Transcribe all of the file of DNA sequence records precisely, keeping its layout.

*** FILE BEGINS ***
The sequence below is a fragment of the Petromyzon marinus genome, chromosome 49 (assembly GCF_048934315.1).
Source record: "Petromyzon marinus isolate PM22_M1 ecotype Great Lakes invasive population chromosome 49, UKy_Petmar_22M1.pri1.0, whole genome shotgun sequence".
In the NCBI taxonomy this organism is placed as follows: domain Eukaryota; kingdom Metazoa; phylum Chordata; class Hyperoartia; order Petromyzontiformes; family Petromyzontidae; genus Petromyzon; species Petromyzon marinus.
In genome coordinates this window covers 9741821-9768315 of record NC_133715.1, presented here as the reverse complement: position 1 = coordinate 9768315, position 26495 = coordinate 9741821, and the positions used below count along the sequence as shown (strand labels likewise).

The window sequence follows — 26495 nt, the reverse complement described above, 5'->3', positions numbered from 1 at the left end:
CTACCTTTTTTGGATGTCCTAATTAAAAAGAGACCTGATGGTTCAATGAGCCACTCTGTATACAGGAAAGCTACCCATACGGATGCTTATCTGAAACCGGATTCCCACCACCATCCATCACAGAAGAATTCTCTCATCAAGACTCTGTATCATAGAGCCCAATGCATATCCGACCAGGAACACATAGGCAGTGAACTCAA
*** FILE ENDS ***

The sequence below is a fragment of the Petromyzon marinus genome, chromosome 49 (assembly GCF_048934315.1).
Source record: "Petromyzon marinus isolate PM22_M1 ecotype Great Lakes invasive population chromosome 49, UKy_Petmar_22M1.pri1.0, whole genome shotgun sequence".
In the NCBI taxonomy this organism is placed as follows: domain Eukaryota; kingdom Metazoa; phylum Chordata; class Hyperoartia; order Petromyzontiformes; family Petromyzontidae; genus Petromyzon; species Petromyzon marinus.
In genome coordinates this window covers 9741821-9768315 of record NC_133715.1, presented here as the reverse complement: position 1 = coordinate 9768315, position 26495 = coordinate 9741821, and the positions used below count along the sequence as shown (strand labels likewise).

The window sequence follows — 26495 nt, the reverse complement described above, 5'->3', positions numbered from 1 at the left end:
CTACCTTTTTTGGATGTCCTAATTAAAAAGAGACCTGATGGTTCAATGAGCCACTCTGTATACAGGAAAGCTACCCATACGGATGCTTATCTGAAACCGGATTCCCACCACCATCCATCACAGAAGAATTCTCTCATCAAGACTCTGTATCATAGAGCCCAATGCATATCCGACCAGGAACACATAGGCAGTGAACTCAA